A QR code tag affixed to the cut end of a log

A QR code tag affixed to the cut end of a log

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Working with Suppliers to Provide Wood with Value

To realize sustainable timber procurement, we must implement initiatives for the entire supply chain, including product development, and this requires the cooperation of all parties, in particular our suppliers. For this reason, when we were re-evaluating our due diligence process, we placed importance on dialogue with our suppliers. Through confirmation that timber does not come from forests that were converted to farmland or other uses, we are actively promoting measures for sustainable forest management, which we hope will lead to long-term stable timber procurement.

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Message from an Outside Expert

One of the core elements of this new three-year Action Plan is the definition of sustainable timber. I think that recognizing natural forest timber that is not explicitly certified timber, so long as forest management has been determined to be sustainable, is a very challenging definition. For that reason, expressing a commitment to exclude timber from forests that have been converted to farmland or other uses, and furthermore, adding human rights and labor practices as evaluation criteria are all in keeping with global trends.

On the other hand, many issues regarding timber procurement and management in Japan still remain, such as the fact that almost all plantation forests are considered sustainable and the wide definition of recycled timber. Sumitomo Forestry is a leading company and I hope they will tackle these and other related issues head on.

Mutai Hashimoto, Forest Programme Adviser, World Wide Fund for Nature Japan(WWF), Deputy Director, Coral Reef Conservation and Research Center

Mutai Hashimoto
Forest Programme Adviser, World Wide Fund for Nature Japan(WWF)
Deputy Director, Coral Reef Conservation and Research Center


Kikorin plywood Wins an EcoPro Award

Kikorin plywood, an original type of environmentally friendly plywood, is a JAS-compliant product made of at least 50% certified timber and sustainable plantation timber.

Since introducing Kikorin plywood in 2009, Sumitomo Forestry has been returning a portion of the sales to the plantation forest operations in Indonesia, which has grown to a total plantation area of 105ha (approximately 22 times the size of Tokyo Dome stadium). In addition, as a result of the ongoing cycle of planting and harvesting trees, we have been able to contribute to the local region. For example, we have been able to create local employment with our plantation forest operations and contribute to industrial development with income from timber sales and by creating a processed wood business that utilizes plantation timber. Furthermore, we have reduced the burden on natural wood by utilizing plantation timber as a raw material instead.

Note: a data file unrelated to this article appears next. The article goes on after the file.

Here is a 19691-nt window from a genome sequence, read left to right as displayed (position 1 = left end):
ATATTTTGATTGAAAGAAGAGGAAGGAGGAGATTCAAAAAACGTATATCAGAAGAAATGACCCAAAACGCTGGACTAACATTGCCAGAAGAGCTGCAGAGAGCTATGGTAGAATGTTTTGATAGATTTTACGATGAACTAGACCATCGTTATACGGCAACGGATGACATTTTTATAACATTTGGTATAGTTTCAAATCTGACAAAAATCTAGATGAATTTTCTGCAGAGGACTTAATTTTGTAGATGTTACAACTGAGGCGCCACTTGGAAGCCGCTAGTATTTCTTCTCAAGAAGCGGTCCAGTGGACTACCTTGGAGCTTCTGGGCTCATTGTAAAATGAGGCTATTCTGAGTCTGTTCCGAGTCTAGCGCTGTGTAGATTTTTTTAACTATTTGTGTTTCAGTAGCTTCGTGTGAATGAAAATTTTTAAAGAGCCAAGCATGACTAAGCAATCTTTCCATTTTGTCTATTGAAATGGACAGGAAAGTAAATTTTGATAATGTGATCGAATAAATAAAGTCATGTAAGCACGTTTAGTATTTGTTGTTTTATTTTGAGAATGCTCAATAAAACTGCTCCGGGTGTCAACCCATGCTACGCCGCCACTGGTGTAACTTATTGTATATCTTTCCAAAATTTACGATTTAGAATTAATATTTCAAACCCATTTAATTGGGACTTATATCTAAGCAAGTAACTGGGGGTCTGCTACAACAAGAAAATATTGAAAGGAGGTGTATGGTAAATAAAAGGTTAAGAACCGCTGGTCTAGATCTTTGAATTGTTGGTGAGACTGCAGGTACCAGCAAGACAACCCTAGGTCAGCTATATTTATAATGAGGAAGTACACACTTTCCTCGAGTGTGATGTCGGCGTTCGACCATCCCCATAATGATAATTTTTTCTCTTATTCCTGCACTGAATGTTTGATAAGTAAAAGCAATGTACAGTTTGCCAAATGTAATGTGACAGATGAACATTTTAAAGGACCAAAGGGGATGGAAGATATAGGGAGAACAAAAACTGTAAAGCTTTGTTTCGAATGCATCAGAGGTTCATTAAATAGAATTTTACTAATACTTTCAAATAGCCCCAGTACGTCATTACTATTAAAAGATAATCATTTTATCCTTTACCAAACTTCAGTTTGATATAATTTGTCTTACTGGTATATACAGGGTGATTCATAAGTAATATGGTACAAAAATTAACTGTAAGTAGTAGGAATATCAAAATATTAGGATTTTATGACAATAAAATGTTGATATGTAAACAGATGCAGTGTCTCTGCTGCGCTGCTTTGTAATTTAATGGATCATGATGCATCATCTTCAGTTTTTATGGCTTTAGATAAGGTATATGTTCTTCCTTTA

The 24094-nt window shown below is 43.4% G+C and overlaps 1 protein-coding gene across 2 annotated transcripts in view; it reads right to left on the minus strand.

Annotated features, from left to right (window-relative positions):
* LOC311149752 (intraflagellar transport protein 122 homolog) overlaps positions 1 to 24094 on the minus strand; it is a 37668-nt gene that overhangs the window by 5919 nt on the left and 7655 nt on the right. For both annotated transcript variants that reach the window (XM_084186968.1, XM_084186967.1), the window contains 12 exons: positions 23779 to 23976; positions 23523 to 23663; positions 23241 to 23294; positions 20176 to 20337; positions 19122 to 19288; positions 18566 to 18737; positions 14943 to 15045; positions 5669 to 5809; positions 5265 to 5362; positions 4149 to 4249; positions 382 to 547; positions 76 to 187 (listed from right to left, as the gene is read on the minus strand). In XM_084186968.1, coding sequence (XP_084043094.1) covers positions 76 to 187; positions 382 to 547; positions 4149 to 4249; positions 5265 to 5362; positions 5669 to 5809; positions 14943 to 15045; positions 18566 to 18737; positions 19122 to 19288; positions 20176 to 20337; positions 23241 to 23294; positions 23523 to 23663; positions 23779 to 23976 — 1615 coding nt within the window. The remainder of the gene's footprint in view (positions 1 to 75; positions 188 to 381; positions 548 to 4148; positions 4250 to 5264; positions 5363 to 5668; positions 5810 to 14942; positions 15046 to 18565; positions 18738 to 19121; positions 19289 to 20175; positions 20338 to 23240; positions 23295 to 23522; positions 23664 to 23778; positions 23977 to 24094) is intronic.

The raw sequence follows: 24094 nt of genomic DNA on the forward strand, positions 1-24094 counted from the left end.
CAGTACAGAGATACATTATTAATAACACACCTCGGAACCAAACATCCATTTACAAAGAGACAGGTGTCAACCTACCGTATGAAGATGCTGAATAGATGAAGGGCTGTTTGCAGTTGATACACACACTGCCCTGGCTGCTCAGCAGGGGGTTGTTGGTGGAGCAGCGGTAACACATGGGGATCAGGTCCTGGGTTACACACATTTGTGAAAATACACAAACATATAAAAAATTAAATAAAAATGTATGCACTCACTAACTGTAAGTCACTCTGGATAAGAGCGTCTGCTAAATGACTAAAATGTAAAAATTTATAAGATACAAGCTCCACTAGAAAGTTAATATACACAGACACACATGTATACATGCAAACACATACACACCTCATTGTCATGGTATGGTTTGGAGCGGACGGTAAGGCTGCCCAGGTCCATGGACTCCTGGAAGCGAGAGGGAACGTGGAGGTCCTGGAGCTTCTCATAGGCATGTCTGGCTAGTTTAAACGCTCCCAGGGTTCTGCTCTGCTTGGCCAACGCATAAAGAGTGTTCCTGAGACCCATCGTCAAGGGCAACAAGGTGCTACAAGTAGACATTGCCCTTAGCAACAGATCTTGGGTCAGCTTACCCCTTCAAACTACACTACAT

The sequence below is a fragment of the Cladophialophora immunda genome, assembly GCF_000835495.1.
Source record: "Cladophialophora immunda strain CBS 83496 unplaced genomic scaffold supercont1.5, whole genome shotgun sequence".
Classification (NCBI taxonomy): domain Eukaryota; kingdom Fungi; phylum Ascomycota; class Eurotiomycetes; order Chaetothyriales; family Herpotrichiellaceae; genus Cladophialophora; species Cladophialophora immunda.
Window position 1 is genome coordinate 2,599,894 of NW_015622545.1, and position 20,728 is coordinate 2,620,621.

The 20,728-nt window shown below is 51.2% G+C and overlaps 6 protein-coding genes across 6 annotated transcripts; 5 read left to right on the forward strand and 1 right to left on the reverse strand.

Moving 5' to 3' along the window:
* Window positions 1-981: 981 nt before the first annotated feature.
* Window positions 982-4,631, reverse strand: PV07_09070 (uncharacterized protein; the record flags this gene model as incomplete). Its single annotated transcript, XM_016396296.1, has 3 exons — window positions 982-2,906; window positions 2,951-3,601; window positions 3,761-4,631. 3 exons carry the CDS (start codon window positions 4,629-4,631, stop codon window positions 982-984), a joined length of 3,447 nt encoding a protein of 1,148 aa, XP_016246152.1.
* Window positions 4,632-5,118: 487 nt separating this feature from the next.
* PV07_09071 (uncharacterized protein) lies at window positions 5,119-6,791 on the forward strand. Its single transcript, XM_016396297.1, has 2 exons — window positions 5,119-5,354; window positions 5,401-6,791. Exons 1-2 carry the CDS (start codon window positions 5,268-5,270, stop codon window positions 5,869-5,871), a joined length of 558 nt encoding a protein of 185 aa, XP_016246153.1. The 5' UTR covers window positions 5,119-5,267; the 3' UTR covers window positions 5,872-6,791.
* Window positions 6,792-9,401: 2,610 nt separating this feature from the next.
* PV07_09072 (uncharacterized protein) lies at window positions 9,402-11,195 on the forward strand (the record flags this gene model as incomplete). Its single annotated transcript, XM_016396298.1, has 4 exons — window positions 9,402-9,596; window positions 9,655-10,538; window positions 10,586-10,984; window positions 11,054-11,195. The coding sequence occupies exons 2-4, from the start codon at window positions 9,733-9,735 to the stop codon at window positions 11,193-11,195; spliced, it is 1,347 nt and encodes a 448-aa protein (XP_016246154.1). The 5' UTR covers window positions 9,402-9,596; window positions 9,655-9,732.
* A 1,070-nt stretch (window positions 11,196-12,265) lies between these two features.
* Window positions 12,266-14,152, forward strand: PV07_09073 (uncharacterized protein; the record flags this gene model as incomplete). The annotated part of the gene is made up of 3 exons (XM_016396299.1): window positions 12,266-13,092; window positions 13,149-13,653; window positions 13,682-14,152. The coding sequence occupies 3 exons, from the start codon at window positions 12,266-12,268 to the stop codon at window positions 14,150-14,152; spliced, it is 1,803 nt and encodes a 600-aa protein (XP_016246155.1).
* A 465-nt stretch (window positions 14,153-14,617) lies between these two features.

These initiatives have won high regard and we were awarded honorable mention for the First EcoPro Awards* in September 2018 in Tokyo. We will continue to distribute seedlings to local residents and hold study sessions on afforestation methods and promote a sustainable cycle of plantation forest operations.

* Organized by the Japan Environmental Management Association for Industry. In addition to providing consumers information about eco products, it supports providers, such as companies, support for their various initiatives in an effort to further develop and promote the use of eco products in Japan. Established in 2004 and in fiscal 2018, its Eco Products Awards was renamed the EcoPro Awards.

EcoPro Awards

Kikorin plywood

Kikorin plywood

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Sustainability Report